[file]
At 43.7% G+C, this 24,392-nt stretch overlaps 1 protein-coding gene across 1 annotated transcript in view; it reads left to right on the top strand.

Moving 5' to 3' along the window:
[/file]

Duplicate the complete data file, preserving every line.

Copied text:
At 43.7% G+C, this 24,392-nt stretch overlaps 1 protein-coding gene across 1 annotated transcript in view; it reads left to right on the top strand.

Moving 5' to 3' along the window: